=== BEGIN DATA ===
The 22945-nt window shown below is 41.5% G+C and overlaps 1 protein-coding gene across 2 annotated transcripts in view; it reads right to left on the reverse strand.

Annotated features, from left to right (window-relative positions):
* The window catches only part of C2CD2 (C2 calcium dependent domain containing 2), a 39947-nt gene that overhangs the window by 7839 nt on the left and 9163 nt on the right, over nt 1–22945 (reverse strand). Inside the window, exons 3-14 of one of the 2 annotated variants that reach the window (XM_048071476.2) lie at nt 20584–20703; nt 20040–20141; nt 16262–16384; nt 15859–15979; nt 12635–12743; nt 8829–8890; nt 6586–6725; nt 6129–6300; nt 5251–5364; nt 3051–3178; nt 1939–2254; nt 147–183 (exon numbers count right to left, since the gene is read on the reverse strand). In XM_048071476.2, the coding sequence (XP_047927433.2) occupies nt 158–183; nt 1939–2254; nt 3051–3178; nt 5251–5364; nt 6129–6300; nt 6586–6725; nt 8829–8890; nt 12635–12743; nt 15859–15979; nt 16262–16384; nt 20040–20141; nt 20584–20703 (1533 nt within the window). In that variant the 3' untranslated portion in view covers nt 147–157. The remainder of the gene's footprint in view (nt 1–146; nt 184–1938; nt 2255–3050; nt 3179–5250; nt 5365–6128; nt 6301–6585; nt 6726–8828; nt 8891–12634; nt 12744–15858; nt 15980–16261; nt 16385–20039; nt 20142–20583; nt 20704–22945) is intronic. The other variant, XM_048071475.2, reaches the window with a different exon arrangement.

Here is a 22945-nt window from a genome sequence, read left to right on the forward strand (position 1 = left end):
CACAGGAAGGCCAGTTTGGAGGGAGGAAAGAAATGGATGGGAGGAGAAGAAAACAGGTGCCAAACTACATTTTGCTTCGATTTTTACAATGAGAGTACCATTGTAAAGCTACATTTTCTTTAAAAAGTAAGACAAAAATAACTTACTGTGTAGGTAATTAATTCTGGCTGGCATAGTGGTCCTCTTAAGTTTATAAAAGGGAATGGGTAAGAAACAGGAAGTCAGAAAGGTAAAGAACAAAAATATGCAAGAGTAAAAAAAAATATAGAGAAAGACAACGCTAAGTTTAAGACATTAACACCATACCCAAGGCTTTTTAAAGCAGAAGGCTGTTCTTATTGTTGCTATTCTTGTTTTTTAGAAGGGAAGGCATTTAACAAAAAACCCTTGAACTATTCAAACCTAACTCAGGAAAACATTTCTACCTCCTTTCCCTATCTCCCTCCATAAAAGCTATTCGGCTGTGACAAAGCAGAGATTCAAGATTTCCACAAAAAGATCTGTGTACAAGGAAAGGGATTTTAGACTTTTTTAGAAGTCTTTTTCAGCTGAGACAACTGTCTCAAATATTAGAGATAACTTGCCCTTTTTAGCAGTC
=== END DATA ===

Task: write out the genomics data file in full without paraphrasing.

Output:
The 22945-nt window shown below is 41.5% G+C and overlaps 1 protein-coding gene across 2 annotated transcripts in view; it reads right to left on the reverse strand.

Annotated features, from left to right (window-relative positions):
* The window catches only part of C2CD2 (C2 calcium dependent domain containing 2), a 39947-nt gene that overhangs the window by 7839 nt on the left and 9163 nt on the right, over nt 1–22945 (reverse strand). Inside the window, exons 3-14 of one of the 2 annotated variants that reach the window (XM_048071476.2) lie at nt 20584–20703; nt 20040–20141; nt 16262–16384; nt 15859–15979; nt 12635–12743; nt 8829–8890; nt 6586–6725; nt 6129–6300; nt 5251–5364; nt 3051–3178; nt 1939–2254; nt 147–183 (exon numbers count right to left, since the gene is read on the reverse strand). In XM_048071476.2, the coding sequence (XP_047927433.2) occupies nt 158–183; nt 1939–2254; nt 3051–3178; nt 5251–5364; nt 6129–6300; nt 6586–6725; nt 8829–8890; nt 12635–12743; nt 15859–15979; nt 16262–16384; nt 20040–20141; nt 20584–20703 (1533 nt within the window). In that variant the 3' untranslated portion in view covers nt 147–157. The remainder of the gene's footprint in view (nt 1–146; nt 184–1938; nt 2255–3050; nt 3179–5250; nt 5365–6128; nt 6301–6585; nt 6726–8828; nt 8891–12634; nt 12744–15858; nt 15980–16261; nt 16385–20039; nt 20142–20583; nt 20704–22945) is intronic. The other variant, XM_048071475.2, reaches the window with a different exon arrangement.

Here is a 22945-nt window from a genome sequence, read left to right on the forward strand (position 1 = left end):
CACAGGAAGGCCAGTTTGGAGGGAGGAAAGAAATGGATGGGAGGAGAAGAAAACAGGTGCCAAACTACATTTTGCTTCGATTTTTACAATGAGAGTACCATTGTAAAGCTACATTTTCTTTAAAAAGTAAGACAAAAATAACTTACTGTGTAGGTAATTAATTCTGGCTGGCATAGTGGTCCTCTTAAGTTTATAAAAGGGAATGGGTAAGAAACAGGAAGTCAGAAAGGTAAAGAACAAAAATATGCAAGAGTAAAAAAAAATATAGAGAAAGACAACGCTAAGTTTAAGACATTAACACCATACCCAAGGCTTTTTAAAGCAGAAGGCTGTTCTTATTGTTGCTATTCTTGTTTTTTAGAAGGGAAGGCATTTAACAAAAAACCCTTGAACTATTCAAACCTAACTCAGGAAAACATTTCTACCTCCTTTCCCTATCTCCCTCCATAAAAGCTATTCGGCTGTGACAAAGCAGAGATTCAAGATTTCCACAAAAAGATCTGTGTACAAGGAAAGGGATTTTAGACTTTTTTAGAAGTCTTTTTCAGCTGAGACAACTGTCTCAAATATTAGAGATAACTTGCCCTTTTTAGCAGTC